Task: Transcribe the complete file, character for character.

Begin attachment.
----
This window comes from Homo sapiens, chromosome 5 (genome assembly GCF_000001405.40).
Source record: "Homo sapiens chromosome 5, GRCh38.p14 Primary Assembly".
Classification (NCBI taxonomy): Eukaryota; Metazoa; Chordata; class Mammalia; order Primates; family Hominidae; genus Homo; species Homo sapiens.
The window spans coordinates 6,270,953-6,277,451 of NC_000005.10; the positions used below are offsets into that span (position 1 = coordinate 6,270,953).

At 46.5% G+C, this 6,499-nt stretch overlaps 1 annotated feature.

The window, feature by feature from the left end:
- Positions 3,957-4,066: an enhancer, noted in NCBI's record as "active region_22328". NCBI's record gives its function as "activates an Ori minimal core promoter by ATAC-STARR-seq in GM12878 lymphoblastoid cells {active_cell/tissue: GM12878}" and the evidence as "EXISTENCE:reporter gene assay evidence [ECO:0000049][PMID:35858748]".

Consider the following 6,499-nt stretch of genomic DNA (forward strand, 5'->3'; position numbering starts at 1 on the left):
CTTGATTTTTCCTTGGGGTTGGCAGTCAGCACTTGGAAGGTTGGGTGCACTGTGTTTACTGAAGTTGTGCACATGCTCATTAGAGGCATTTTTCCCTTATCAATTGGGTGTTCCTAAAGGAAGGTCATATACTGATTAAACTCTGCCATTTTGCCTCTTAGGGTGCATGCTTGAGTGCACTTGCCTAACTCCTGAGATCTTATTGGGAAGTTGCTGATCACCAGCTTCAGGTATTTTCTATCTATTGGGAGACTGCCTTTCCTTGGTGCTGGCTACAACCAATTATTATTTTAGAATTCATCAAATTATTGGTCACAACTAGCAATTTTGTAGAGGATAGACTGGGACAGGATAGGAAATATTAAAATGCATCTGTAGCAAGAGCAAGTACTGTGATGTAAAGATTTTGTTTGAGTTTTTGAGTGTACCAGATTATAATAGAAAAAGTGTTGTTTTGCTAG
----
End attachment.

This window comes from Homo sapiens, chromosome 5 (genome assembly GCF_000001405.40).
Source record: "Homo sapiens chromosome 5, GRCh38.p14 Primary Assembly".
Classification (NCBI taxonomy): Eukaryota; Metazoa; Chordata; class Mammalia; order Primates; family Hominidae; genus Homo; species Homo sapiens.
The window spans coordinates 6,270,953-6,277,451 of NC_000005.10; the positions used below are offsets into that span (position 1 = coordinate 6,270,953).

At 46.5% G+C, this 6,499-nt stretch overlaps 1 annotated feature.

The window, feature by feature from the left end:
- Positions 3,957-4,066: an enhancer, noted in NCBI's record as "active region_22328". NCBI's record gives its function as "activates an Ori minimal core promoter by ATAC-STARR-seq in GM12878 lymphoblastoid cells {active_cell/tissue: GM12878}" and the evidence as "EXISTENCE:reporter gene assay evidence [ECO:0000049][PMID:35858748]".

Consider the following 6,499-nt stretch of genomic DNA (forward strand, 5'->3'; position numbering starts at 1 on the left):
CTTGATTTTTCCTTGGGGTTGGCAGTCAGCACTTGGAAGGTTGGGTGCACTGTGTTTACTGAAGTTGTGCACATGCTCATTAGAGGCATTTTTCCCTTATCAATTGGGTGTTCCTAAAGGAAGGTCATATACTGATTAAACTCTGCCATTTTGCCTCTTAGGGTGCATGCTTGAGTGCACTTGCCTAACTCCTGAGATCTTATTGGGAAGTTGCTGATCACCAGCTTCAGGTATTTTCTATCTATTGGGAGACTGCCTTTCCTTGGTGCTGGCTACAACCAATTATTATTTTAGAATTCATCAAATTATTGGTCACAACTAGCAATTTTGTAGAGGATAGACTGGGACAGGATAGGAAATATTAAAATGCATCTGTAGCAAGAGCAAGTACTGTGATGTAAAGATTTTGTTTGAGTTTTTGAGTGTACCAGATTATAATAGAAAAAGTGTTGTTTTGCTAG